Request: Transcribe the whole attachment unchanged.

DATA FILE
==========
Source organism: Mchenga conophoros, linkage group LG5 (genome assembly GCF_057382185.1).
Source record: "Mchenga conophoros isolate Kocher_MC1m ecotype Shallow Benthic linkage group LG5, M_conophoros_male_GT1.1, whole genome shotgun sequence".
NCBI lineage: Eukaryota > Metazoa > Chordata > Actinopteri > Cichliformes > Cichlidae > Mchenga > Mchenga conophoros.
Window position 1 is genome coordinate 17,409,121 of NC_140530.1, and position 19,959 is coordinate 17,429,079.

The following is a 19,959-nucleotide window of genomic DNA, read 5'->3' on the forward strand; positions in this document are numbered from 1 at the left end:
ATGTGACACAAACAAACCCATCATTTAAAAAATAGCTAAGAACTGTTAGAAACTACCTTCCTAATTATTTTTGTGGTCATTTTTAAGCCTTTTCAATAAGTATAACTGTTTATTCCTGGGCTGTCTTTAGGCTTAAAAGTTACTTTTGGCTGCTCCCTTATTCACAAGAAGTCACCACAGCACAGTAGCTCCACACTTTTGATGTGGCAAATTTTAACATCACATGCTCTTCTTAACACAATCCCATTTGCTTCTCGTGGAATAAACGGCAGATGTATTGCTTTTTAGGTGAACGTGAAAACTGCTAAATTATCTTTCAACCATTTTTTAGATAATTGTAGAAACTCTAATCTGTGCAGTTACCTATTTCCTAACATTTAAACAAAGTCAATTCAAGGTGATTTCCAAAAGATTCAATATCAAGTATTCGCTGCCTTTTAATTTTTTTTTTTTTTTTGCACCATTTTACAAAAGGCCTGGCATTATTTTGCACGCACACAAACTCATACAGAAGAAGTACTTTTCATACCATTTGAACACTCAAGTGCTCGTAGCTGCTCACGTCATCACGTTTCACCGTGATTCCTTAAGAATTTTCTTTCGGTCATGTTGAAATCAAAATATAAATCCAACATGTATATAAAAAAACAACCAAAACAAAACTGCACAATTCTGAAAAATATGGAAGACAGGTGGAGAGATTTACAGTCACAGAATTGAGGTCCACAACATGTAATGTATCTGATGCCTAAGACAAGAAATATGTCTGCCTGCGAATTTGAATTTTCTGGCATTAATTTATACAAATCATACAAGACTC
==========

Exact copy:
Source organism: Mchenga conophoros, linkage group LG5 (genome assembly GCF_057382185.1).
Source record: "Mchenga conophoros isolate Kocher_MC1m ecotype Shallow Benthic linkage group LG5, M_conophoros_male_GT1.1, whole genome shotgun sequence".
NCBI lineage: Eukaryota > Metazoa > Chordata > Actinopteri > Cichliformes > Cichlidae > Mchenga > Mchenga conophoros.
Window position 1 is genome coordinate 17,409,121 of NC_140530.1, and position 19,959 is coordinate 17,429,079.

The following is a 19,959-nucleotide window of genomic DNA, read 5'->3' on the forward strand; positions in this document are numbered from 1 at the left end:
ATGTGACACAAACAAACCCATCATTTAAAAAATAGCTAAGAACTGTTAGAAACTACCTTCCTAATTATTTTTGTGGTCATTTTTAAGCCTTTTCAATAAGTATAACTGTTTATTCCTGGGCTGTCTTTAGGCTTAAAAGTTACTTTTGGCTGCTCCCTTATTCACAAGAAGTCACCACAGCACAGTAGCTCCACACTTTTGATGTGGCAAATTTTAACATCACATGCTCTTCTTAACACAATCCCATTTGCTTCTCGTGGAATAAACGGCAGATGTATTGCTTTTTAGGTGAACGTGAAAACTGCTAAATTATCTTTCAACCATTTTTTAGATAATTGTAGAAACTCTAATCTGTGCAGTTACCTATTTCCTAACATTTAAACAAAGTCAATTCAAGGTGATTTCCAAAAGATTCAATATCAAGTATTCGCTGCCTTTTAATTTTTTTTTTTTTTTTGCACCATTTTACAAAAGGCCTGGCATTATTTTGCACGCACACAAACTCATACAGAAGAAGTACTTTTCATACCATTTGAACACTCAAGTGCTCGTAGCTGCTCACGTCATCACGTTTCACCGTGATTCCTTAAGAATTTTCTTTCGGTCATGTTGAAATCAAAATATAAATCCAACATGTATATAAAAAAACAACCAAAACAAAACTGCACAATTCTGAAAAATATGGAAGACAGGTGGAGAGATTTACAGTCACAGAATTGAGGTCCACAACATGTAATGTATCTGATGCCTAAGACAAGAAATATGTCTGCCTGCGAATTTGAATTTTCTGGCATTAATTTATACAAATCATACAAGACTC